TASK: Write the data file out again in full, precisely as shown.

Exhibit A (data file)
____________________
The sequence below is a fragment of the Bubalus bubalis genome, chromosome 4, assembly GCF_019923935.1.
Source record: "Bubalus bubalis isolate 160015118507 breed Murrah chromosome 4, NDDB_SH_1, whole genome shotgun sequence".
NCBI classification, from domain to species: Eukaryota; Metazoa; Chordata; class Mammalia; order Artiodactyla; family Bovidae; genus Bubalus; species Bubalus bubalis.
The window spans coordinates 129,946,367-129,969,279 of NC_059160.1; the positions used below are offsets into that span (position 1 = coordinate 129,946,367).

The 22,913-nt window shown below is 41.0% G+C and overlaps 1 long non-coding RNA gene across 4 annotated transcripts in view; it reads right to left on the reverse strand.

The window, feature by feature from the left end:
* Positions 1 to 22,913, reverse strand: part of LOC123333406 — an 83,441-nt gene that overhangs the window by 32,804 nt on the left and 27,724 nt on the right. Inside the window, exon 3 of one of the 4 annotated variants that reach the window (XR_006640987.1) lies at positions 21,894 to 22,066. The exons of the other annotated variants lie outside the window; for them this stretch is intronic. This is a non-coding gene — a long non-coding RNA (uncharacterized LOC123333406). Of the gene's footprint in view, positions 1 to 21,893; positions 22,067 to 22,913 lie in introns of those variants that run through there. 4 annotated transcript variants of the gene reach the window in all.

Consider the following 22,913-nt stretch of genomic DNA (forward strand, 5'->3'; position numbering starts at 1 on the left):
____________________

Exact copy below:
The sequence below is a fragment of the Bubalus bubalis genome, chromosome 4, assembly GCF_019923935.1.
Source record: "Bubalus bubalis isolate 160015118507 breed Murrah chromosome 4, NDDB_SH_1, whole genome shotgun sequence".
NCBI classification, from domain to species: Eukaryota; Metazoa; Chordata; class Mammalia; order Artiodactyla; family Bovidae; genus Bubalus; species Bubalus bubalis.
The window spans coordinates 129,946,367-129,969,279 of NC_059160.1; the positions used below are offsets into that span (position 1 = coordinate 129,946,367).

The 22,913-nt window shown below is 41.0% G+C and overlaps 1 long non-coding RNA gene across 4 annotated transcripts in view; it reads right to left on the reverse strand.

The window, feature by feature from the left end:
* Positions 1 to 22,913, reverse strand: part of LOC123333406 — an 83,441-nt gene that overhangs the window by 32,804 nt on the left and 27,724 nt on the right. Inside the window, exon 3 of one of the 4 annotated variants that reach the window (XR_006640987.1) lies at positions 21,894 to 22,066. The exons of the other annotated variants lie outside the window; for them this stretch is intronic. This is a non-coding gene — a long non-coding RNA (uncharacterized LOC123333406). Of the gene's footprint in view, positions 1 to 21,893; positions 22,067 to 22,913 lie in introns of those variants that run through there. 4 annotated transcript variants of the gene reach the window in all.

Consider the following 22,913-nt stretch of genomic DNA (forward strand, 5'->3'; position numbering starts at 1 on the left):